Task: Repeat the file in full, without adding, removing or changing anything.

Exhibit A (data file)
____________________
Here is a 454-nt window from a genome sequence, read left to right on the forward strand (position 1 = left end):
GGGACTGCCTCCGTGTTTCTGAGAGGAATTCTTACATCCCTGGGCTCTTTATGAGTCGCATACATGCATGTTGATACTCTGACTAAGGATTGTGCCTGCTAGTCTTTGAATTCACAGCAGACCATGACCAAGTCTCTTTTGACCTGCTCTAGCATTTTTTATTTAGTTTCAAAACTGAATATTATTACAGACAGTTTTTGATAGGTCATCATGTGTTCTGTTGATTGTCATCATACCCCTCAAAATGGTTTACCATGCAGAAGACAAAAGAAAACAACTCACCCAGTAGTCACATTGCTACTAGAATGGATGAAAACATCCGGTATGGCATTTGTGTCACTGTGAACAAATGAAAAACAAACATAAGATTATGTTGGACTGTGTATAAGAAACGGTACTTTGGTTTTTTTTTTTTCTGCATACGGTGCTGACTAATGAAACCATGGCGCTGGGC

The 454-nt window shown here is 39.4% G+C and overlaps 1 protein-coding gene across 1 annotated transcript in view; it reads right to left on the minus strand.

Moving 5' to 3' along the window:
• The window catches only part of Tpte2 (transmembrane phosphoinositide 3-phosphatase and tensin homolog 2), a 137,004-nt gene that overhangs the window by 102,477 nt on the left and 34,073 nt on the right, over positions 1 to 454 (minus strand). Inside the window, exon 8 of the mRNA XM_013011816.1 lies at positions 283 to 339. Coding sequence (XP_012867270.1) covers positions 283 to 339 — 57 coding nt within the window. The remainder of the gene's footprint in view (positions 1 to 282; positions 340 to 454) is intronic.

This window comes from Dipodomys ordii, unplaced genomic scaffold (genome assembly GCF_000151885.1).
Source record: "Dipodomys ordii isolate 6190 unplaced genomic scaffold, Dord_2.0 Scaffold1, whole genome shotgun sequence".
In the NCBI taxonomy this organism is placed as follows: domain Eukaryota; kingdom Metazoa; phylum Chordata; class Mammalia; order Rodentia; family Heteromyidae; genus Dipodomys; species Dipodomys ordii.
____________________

Here is a 454-nt window from a genome sequence, read left to right on the forward strand (position 1 = left end):
GGGACTGCCTCCGTGTTTCTGAGAGGAATTCTTACATCCCTGGGCTCTTTATGAGTCGCATACATGCATGTTGATACTCTGACTAAGGATTGTGCCTGCTAGTCTTTGAATTCACAGCAGACCATGACCAAGTCTCTTTTGACCTGCTCTAGCATTTTTTATTTAGTTTCAAAACTGAATATTATTACAGACAGTTTTTGATAGGTCATCATGTGTTCTGTTGATTGTCATCATACCCCTCAAAATGGTTTACCATGCAGAAGACAAAAGAAAACAACTCACCCAGTAGTCACATTGCTACTAGAATGGATGAAAACATCCGGTATGGCATTTGTGTCACTGTGAACAAATGAAAAACAAACATAAGATTATGTTGGACTGTGTATAAGAAACGGTACTTTGGTTTTTTTTTTTTCTGCATACGGTGCTGACTAATGAAACCATGGCGCTGGGC

The 454-nt window shown here is 39.4% G+C and overlaps 1 protein-coding gene across 1 annotated transcript in view; it reads right to left on the minus strand.

Moving 5' to 3' along the window:
• The window catches only part of Tpte2 (transmembrane phosphoinositide 3-phosphatase and tensin homolog 2), a 137,004-nt gene that overhangs the window by 102,477 nt on the left and 34,073 nt on the right, over positions 1 to 454 (minus strand). Inside the window, exon 8 of the mRNA XM_013011816.1 lies at positions 283 to 339. Coding sequence (XP_012867270.1) covers positions 283 to 339 — 57 coding nt within the window. The remainder of the gene's footprint in view (positions 1 to 282; positions 340 to 454) is intronic.

This window comes from Dipodomys ordii, unplaced genomic scaffold (genome assembly GCF_000151885.1).
Source record: "Dipodomys ordii isolate 6190 unplaced genomic scaffold, Dord_2.0 Scaffold1, whole genome shotgun sequence".
In the NCBI taxonomy this organism is placed as follows: domain Eukaryota; kingdom Metazoa; phylum Chordata; class Mammalia; order Rodentia; family Heteromyidae; genus Dipodomys; species Dipodomys ordii.